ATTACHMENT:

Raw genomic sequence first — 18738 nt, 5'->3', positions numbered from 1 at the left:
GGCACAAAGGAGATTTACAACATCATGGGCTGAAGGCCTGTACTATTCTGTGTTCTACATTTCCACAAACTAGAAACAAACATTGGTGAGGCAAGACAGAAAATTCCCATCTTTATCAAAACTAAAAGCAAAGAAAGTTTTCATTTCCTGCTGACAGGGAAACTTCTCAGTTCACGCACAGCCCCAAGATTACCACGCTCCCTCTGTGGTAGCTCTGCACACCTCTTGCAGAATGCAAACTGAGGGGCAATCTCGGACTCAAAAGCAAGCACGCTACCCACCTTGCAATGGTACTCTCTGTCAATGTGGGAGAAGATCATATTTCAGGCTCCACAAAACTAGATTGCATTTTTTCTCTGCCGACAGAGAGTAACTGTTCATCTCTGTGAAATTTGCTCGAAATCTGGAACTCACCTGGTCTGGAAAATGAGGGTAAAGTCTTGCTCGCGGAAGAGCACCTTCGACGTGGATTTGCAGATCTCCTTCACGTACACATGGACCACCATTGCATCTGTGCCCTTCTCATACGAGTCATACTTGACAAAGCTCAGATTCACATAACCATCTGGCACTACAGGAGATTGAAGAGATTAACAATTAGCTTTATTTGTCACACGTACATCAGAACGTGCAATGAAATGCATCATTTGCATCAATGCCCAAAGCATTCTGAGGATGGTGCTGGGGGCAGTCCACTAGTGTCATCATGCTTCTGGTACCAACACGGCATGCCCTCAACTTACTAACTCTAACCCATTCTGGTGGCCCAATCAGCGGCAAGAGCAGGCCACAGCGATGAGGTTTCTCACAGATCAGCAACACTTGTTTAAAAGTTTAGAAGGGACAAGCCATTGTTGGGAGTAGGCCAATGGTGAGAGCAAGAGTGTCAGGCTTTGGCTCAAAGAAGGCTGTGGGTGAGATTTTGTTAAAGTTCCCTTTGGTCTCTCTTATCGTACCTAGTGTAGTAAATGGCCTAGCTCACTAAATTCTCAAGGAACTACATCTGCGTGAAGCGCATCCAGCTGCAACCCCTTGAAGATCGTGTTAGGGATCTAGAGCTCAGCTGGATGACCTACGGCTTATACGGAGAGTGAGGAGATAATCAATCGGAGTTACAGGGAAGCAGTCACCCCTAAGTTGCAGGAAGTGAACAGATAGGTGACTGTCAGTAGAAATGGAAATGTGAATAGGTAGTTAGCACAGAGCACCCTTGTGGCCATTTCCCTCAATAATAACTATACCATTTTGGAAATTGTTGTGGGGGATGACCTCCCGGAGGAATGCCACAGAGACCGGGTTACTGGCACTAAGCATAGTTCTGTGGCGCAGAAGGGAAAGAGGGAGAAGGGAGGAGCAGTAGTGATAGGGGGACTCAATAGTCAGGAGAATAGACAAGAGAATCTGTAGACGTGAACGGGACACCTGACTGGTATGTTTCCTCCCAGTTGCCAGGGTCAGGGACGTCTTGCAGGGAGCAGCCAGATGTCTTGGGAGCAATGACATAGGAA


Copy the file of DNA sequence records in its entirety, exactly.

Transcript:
Raw genomic sequence first — 18738 nt, 5'->3', positions numbered from 1 at the left:
GGCACAAAGGAGATTTACAACATCATGGGCTGAAGGCCTGTACTATTCTGTGTTCTACATTTCCACAAACTAGAAACAAACATTGGTGAGGCAAGACAGAAAATTCCCATCTTTATCAAAACTAAAAGCAAAGAAAGTTTTCATTTCCTGCTGACAGGGAAACTTCTCAGTTCACGCACAGCCCCAAGATTACCACGCTCCCTCTGTGGTAGCTCTGCACACCTCTTGCAGAATGCAAACTGAGGGGCAATCTCGGACTCAAAAGCAAGCACGCTACCCACCTTGCAATGGTACTCTCTGTCAATGTGGGAGAAGATCATATTTCAGGCTCCACAAAACTAGATTGCATTTTTTCTCTGCCGACAGAGAGTAACTGTTCATCTCTGTGAAATTTGCTCGAAATCTGGAACTCACCTGGTCTGGAAAATGAGGGTAAAGTCTTGCTCGCGGAAGAGCACCTTCGACGTGGATTTGCAGATCTCCTTCACGTACACATGGACCACCATTGCATCTGTGCCCTTCTCATACGAGTCATACTTGACAAAGCTCAGATTCACATAACCATCTGGCACTACAGGAGATTGAAGAGATTAACAATTAGCTTTATTTGTCACACGTACATCAGAACGTGCAATGAAATGCATCATTTGCATCAATGCCCAAAGCATTCTGAGGATGGTGCTGGGGGCAGTCCACTAGTGTCATCATGCTTCTGGTACCAACACGGCATGCCCTCAACTTACTAACTCTAACCCATTCTGGTGGCCCAATCAGCGGCAAGAGCAGGCCACAGCGATGAGGTTTCTCACAGATCAGCAACACTTGTTTAAAAGTTTAGAAGGGACAAGCCATTGTTGGGAGTAGGCCAATGGTGAGAGCAAGAGTGTCAGGCTTTGGCTCAAAGAAGGCTGTGGGTGAGATTTTGTTAAAGTTCCCTTTGGTCTCTCTTATCGTACCTAGTGTAGTAAATGGCCTAGCTCACTAAATTCTCAAGGAACTACATCTGCGTGAAGCGCATCCAGCTGCAACCCCTTGAAGATCGTGTTAGGGATCTAGAGCTCAGCTGGATGACCTACGGCTTATACGGAGAGTGAGGAGATAATCAATCGGAGTTACAGGGAAGCAGTCACCCCTAAGTTGCAGGAAGTGAACAGATAGGTGACTGTCAGTAGAAATGGAAATGTGAATAGGTAGTTAGCACAGAGCACCCTTGTGGCCATTTCCCTCAATAATAACTATACCATTTTGGAAATTGTTGTGGGGGATGACCTCCCGGAGGAATGCCACAGAGACCGGGTTACTGGCACTAAGCATAGTTCTGTGGCGCAGAAGGGAAAGAGGGAGAAGGGAGGAGCAGTAGTGATAGGGGGACTCAATAGTCAGGAGAATAGACAAGAGAATCTGTAGACGTGAACGGGACACCTGACTGGTATGTTTCCTCCCAGTTGCCAGGGTCAGGGACGTCTTGCAGGGAGCAGCCAGATGTCTTGGGAGCAATGACATAGGAA